survey derived from databases compiled by forensic scientists
around the world. So we can compare the frequency of alleles in
different recognizable geographic groups.
We have found that any particular allele can have a frequency
that differs significantly from one population to another. It is
the frequency which differs, not whether that allele occurs in a
given population. However, the variants occur within all
populations. This leads us to believe that those variations
occurred before the divergence of the various human population
groups. So each individual allele frequency varies depending on
the population, but when we take a collection of say ten
alleles, the ups and downs tend to cancel out. We find that there
is not really a great deal of difference in the profiles we have
seen from one group to another. When we modify the product rule
appropriately by measures of population substructure, then the
ceiling principle is inappropriate. I think the ceiling principle
is poor science and I don't think it will be used in the future.
Q: Doesn't it seem that human error involved in the laboratory
work would be the weak link in the chain of DNA forensics?
A: There has been a lot of discussion about the potential for
human error. I would think the weak link would be right at the
beginning, for example, does the tube labeled 'crime scene blood
stain' reflect the true source of that material. The forensic
laboratories have a lot of safeguards built in, such as dual
observation of each step, and signing for custody of the
evidence. Forensic laboratories have a lot of experience in
taking care with evidence. But I take your point, if there is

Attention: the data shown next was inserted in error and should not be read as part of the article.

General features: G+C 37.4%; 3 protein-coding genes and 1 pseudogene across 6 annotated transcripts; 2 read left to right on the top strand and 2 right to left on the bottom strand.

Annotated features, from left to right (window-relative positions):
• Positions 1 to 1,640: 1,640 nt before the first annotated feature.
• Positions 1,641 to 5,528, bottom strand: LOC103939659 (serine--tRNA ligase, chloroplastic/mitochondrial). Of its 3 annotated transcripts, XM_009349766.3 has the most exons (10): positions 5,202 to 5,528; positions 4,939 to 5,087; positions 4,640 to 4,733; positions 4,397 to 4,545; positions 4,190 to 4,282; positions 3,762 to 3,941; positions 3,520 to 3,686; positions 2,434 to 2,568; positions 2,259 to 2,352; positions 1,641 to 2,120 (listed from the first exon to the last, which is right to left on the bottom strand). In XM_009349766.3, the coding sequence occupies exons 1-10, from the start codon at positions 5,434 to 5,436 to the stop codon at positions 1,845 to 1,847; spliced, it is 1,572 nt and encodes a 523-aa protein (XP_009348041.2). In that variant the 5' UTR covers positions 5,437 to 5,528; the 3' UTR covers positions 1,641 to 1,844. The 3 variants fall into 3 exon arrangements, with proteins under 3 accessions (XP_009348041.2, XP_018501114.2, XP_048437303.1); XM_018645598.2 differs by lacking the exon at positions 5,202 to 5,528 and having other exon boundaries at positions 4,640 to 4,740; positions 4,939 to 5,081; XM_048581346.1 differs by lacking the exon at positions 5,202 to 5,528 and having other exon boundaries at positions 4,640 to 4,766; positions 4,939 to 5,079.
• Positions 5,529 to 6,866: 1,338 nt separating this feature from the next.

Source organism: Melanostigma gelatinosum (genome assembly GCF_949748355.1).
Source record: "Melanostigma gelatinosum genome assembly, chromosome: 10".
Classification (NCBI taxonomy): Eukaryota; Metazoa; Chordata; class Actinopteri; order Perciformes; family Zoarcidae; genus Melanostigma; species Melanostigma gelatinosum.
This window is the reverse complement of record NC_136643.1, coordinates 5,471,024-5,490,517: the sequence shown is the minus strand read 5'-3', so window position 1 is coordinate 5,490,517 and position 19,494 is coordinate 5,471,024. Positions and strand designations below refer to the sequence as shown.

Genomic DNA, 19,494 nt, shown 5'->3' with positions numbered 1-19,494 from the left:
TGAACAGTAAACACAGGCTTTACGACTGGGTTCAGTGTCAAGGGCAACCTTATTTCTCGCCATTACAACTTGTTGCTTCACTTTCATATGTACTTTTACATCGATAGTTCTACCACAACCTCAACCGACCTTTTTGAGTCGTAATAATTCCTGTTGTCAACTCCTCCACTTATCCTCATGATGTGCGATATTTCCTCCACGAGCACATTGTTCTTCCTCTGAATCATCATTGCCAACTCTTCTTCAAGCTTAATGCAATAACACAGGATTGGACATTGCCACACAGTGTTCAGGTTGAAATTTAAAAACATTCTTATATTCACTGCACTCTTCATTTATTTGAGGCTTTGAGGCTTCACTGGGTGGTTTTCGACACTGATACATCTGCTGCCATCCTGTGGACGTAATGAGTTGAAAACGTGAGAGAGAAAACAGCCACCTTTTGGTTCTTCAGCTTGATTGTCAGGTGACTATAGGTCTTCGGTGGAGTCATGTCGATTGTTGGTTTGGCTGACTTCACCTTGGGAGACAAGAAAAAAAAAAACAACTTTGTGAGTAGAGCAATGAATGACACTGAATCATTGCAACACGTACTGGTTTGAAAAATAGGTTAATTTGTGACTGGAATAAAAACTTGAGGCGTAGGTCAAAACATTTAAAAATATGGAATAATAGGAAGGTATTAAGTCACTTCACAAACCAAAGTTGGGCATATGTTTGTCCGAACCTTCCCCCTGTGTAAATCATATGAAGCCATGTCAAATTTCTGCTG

going to be an error, it would be of the gross human kind, rather
than in technique.
Q: Modern science in general relies on publication of data in
peer reviewed journals, sharing raw data with other researchers
to confirm conclusions, etc. One criticism of forensic DNA
profiling as opposed to genetic susceptibility testing, is that
the methodologies have not passed through the usual channels of
peer review and comment.
A: In the early days that was true. Some people were very jealous about these data. However, the data are now routinely made
available to researchers. There is now an extensive bibliography
of studies available. The FBI, Lifecodes, Cellmark and other
laboratories have all published peer-reviewed scientific papers
explaining their protocols and methods of analysis. When they do
publish they are then obligated to make the raw data available.
Q: Several laboratories have established proprietary techniques in DNA profiling. Is one RFLP the same as the next? What are the
differences between the companies methods?
A: The RFLPs do differ from one laboratory to the next, but
the PCRs do not. Because the RFLPs are so variable, it is not trivial
to distinguish one variant from another. As a result, ad hoc methods are
used to accomplish this. We are talking about variations in length of
the regions. The regions examined may vary in length from 500 base pairs